| CHICAGO, Sept 15
CHICAGO, Sept 15 Striking Chicago teachers fear
that once they approve a new contract with the school district
and end their strike, Mayor Rahm Emanuel will go ahead with
dozens of school closings because of falling enrollment and poor
The closing of schools and what happens to the teachers
working in them has been a major issue in the bitter dispute,
even though the disagreement over evaluating teachers based on
standardized test results of their students has received more
Urban school districts around the country are grappling with
closing schools, including Philadelphia, Milwaukee, Kansas
City, Detroit, Pittsburgh, and Washington, according to a study
last year on school closings by the Pew Charitable Trust.
"If they fire us, we're done," said Rhonda McLeod, a special
education teacher at Gresham Elementary and one of the union
delegates expected to vote on Sunday whether to end the strike.
"We're terrified. We don't need to be dumped to the wayside.
We're not trash, we're teachers."
Union and school officials said on Friday that they had
reached a tentative agreement that could end the five-day strike
and clear the way for classes to resume on Monday in the
third-largest U.S. school district.
The union has set a meeting on Sunday of some 800
representatives from around the city to vote on whether to end
the strike and allow more than 350,000 Chicago students to go
back to school. Negotiators were putting the finishing touches
on that agreement on Saturday.
Enrollment in Chicago Public Schools has fallen nearly 20
percent in the last decade, according to the Pew study, mainly
because of population declines in disadvantaged neighborhoods.
According to the union, 86 public schools in Chicago have
closed in the past decade. Many have been replaced by charter or
"contract" schools run by philanthropists, and charter schools
now account for 12 percent of students, district figures show.
The Chicago Tribune reported this week that school district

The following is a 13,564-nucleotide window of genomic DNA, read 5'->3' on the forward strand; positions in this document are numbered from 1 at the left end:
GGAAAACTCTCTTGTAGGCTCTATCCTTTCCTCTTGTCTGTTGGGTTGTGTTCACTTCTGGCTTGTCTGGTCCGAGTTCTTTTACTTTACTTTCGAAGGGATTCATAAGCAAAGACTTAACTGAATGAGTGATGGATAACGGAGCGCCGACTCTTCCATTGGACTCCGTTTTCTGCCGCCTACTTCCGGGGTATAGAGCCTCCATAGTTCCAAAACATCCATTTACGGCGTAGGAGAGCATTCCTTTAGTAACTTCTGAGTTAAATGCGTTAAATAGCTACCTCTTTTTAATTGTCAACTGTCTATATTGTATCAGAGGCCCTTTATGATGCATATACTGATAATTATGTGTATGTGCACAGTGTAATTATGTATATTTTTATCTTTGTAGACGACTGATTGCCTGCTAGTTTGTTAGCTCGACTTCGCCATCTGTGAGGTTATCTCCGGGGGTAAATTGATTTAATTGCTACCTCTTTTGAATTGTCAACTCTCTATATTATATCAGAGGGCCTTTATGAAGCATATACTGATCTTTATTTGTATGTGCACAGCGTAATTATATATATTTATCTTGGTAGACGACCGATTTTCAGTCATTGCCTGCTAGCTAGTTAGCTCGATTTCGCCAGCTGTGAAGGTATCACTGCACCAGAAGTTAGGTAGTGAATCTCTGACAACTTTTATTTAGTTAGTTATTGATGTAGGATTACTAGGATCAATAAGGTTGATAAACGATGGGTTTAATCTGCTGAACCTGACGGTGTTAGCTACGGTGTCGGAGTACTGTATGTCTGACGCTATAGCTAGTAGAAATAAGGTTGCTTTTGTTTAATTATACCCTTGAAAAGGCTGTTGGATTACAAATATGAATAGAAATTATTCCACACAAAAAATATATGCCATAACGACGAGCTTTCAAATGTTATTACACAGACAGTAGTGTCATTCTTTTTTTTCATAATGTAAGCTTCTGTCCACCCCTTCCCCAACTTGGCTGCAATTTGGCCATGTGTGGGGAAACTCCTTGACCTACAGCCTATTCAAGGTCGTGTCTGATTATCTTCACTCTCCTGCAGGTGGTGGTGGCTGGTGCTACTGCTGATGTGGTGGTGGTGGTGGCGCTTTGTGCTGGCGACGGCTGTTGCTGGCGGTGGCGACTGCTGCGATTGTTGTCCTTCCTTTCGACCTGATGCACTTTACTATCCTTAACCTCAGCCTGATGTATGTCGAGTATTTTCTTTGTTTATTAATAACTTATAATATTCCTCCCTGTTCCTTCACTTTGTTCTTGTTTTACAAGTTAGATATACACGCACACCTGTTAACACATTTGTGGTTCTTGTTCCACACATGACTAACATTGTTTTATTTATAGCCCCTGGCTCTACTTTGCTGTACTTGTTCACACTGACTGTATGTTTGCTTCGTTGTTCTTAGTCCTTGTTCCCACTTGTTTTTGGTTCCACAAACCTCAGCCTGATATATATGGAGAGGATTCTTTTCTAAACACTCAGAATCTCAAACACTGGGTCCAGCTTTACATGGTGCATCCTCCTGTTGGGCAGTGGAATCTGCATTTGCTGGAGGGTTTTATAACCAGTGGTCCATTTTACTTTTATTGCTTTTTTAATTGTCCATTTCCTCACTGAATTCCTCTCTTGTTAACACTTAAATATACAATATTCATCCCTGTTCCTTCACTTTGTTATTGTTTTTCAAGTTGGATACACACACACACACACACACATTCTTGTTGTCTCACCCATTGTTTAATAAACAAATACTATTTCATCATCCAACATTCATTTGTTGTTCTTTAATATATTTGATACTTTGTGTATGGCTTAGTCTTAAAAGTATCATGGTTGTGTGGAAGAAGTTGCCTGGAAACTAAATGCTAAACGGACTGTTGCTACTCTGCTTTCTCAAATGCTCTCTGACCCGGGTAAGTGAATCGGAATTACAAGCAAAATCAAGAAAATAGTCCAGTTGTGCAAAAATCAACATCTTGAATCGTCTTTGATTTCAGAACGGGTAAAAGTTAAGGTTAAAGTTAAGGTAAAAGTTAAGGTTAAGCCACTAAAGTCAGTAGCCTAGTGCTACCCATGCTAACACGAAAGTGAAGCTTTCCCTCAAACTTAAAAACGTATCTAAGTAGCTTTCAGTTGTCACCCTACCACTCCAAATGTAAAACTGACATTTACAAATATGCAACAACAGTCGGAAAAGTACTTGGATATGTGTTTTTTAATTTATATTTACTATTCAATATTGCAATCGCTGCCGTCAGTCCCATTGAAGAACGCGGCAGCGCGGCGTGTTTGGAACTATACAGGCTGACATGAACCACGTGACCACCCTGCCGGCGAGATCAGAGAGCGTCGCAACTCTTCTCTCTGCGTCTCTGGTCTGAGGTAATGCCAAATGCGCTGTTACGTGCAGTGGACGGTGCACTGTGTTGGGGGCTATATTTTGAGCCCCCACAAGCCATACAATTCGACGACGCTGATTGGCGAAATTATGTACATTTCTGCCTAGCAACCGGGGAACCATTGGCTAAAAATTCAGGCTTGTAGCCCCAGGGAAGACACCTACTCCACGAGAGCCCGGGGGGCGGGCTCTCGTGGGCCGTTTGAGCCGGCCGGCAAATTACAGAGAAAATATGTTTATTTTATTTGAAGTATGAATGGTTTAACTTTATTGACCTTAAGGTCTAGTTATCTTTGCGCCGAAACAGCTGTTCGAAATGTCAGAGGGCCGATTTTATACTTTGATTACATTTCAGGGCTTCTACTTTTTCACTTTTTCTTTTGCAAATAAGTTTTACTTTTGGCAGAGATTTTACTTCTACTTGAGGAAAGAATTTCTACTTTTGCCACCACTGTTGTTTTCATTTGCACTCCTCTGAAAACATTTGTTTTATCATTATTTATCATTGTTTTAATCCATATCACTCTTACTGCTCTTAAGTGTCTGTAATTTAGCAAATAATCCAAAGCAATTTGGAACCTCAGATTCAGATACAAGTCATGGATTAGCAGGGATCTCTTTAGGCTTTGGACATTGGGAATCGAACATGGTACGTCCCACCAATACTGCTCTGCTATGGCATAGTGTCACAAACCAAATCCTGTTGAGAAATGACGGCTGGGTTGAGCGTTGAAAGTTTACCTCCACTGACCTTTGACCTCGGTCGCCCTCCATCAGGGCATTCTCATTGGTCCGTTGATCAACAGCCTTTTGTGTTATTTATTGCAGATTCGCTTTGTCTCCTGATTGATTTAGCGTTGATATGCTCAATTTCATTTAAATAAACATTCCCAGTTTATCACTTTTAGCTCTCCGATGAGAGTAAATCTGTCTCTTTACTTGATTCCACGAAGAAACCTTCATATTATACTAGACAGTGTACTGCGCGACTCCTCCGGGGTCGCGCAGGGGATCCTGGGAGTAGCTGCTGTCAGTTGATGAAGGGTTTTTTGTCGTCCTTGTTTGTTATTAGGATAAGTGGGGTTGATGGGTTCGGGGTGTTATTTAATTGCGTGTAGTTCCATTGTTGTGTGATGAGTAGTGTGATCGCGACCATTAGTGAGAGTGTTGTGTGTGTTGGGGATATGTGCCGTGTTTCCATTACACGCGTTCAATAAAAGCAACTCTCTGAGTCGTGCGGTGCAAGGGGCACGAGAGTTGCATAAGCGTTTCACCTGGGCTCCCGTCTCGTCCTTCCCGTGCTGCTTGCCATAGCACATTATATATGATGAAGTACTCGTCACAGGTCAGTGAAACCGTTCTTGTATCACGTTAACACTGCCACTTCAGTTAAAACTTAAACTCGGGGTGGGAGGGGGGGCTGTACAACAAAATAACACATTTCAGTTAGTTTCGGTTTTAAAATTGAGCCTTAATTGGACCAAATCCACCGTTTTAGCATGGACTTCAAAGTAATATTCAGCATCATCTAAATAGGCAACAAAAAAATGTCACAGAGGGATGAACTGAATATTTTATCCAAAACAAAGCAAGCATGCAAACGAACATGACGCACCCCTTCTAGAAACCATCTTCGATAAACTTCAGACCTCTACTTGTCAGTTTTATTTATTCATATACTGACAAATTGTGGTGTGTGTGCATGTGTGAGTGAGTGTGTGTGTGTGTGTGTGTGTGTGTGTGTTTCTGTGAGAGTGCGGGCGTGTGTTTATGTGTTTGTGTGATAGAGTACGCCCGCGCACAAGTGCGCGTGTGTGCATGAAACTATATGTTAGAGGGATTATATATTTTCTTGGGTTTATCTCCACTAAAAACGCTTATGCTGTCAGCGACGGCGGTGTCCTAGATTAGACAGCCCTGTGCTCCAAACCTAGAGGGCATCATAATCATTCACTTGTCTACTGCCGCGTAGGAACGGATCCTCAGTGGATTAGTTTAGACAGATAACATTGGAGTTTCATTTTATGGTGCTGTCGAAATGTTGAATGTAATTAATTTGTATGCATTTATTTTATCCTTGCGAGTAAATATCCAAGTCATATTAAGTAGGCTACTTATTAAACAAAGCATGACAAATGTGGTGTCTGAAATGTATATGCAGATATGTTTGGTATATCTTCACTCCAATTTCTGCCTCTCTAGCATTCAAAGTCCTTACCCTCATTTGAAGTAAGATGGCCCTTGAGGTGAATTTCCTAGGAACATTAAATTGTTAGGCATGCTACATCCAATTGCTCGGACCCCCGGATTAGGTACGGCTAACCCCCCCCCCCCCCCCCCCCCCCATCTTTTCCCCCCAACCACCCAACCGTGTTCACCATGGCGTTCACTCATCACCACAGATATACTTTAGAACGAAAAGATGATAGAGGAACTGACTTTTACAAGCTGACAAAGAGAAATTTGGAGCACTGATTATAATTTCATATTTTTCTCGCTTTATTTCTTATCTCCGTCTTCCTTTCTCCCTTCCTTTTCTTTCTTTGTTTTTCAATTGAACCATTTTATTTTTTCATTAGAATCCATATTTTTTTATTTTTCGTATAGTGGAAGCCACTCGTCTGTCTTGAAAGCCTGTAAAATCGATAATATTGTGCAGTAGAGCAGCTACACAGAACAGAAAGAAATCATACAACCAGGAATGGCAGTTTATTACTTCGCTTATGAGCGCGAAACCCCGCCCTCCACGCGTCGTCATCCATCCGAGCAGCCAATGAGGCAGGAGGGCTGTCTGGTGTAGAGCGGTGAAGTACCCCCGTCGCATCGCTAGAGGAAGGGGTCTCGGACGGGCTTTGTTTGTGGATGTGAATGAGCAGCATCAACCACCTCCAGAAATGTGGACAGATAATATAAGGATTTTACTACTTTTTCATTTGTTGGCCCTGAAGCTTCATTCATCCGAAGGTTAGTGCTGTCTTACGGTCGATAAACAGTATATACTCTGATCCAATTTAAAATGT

officials are considering closing up to 120 schools next year,
which would be 17 percent of all schools in the district. Asked
about this on Wednesday, Emanuel said it was too early to say.
Charter schools are publicly funded but non-union, and the
teachers union has complained that they undermine public
education and force more community schools to close. Their
academic performance record compared with community schools is
mixed, according to national studies.
But a powerful U.S. education movement is pushing charter
schools. Reformers such as Emanuel and U.S. Education Secretary
Arne Duncan, a former Chicago schools chief, argue that schools
performing poorly in academics should either be closed
permanently, reopened with new principals and teachers, or
converted to charter schools run by non-union personnel.
The union has fought for so-called "recall rights" giving
teachers who have been laid off because their school closed
priority in being rehired at another school.
Emanuel has said he wants principals to hire any teacher
they want, not according to seniority or recall rights.
"I think it should be left up to the principal, locally,"
Emanuel told reporters on Wednesday.
An example of this conflict is Gresham Elementary school,
where McLeod works on the South Side of Chicago.
Some 90.8 percent of the 325 pre-kindergarten through eighth
grade students who attend Gresham are classified as low income,
according to the school district.
The student population is 98.8 percent African-American, the
district says, and the neighborhood is one that has been hit by
a wave of gang-related murders this summer, drawing national
There have been 366 murders in Chicago through the beginning
of September, up 30 percent from a year ago, mainly due to gang
violence, police figures show. Thirty-one of those deaths have
been in the neighborhood where Gresham Elementary school is
located, up 19 percent from last year. Over the last two years
23 children ages 10 or younger have been killed in the Chicago
crossfire, some of them while walking to or from school.
McLeod said gunfire could sometimes be heard near the
Gresham elementary has been rated "on probation" by the
school district for the last four academic years because its
students have performed poorly on the Illinois Standards
Achievement Test (ISAT), which measures students on reading,
math and science.
While the school's academics have improved some, probation
means that if the school does not improve further it could have
its principal removed, the school closed and students
transferred, or the school closed and reopened with new staff.
The teachers union argues that they are working in
exceptionally challenging conditions of poverty and crime and
that this affects the ability of their students to learn.
McLeod said principals sometimes were pushed by bosses to
hire new teachers who may not work out in rough neighborhoods.
"Over the years, I've seen a lot of teachers come in and go
running out the door," said McLeod, a 15-year veteran of Chicago
Public Schools who has a masters degree and teaches a college
special education course.
Teachers and parents have also expressed worry that school
closings can make life more dangerous for students, forcing them
across gang lines into other neighborhoods and increasing the
possibility of violence.
The beating death in 2009 of 16-year-old high school student
Derrion Albert, captured on a cell phone video and seen around
the world, has been blamed by activists in part on conflicts
arising from school closings.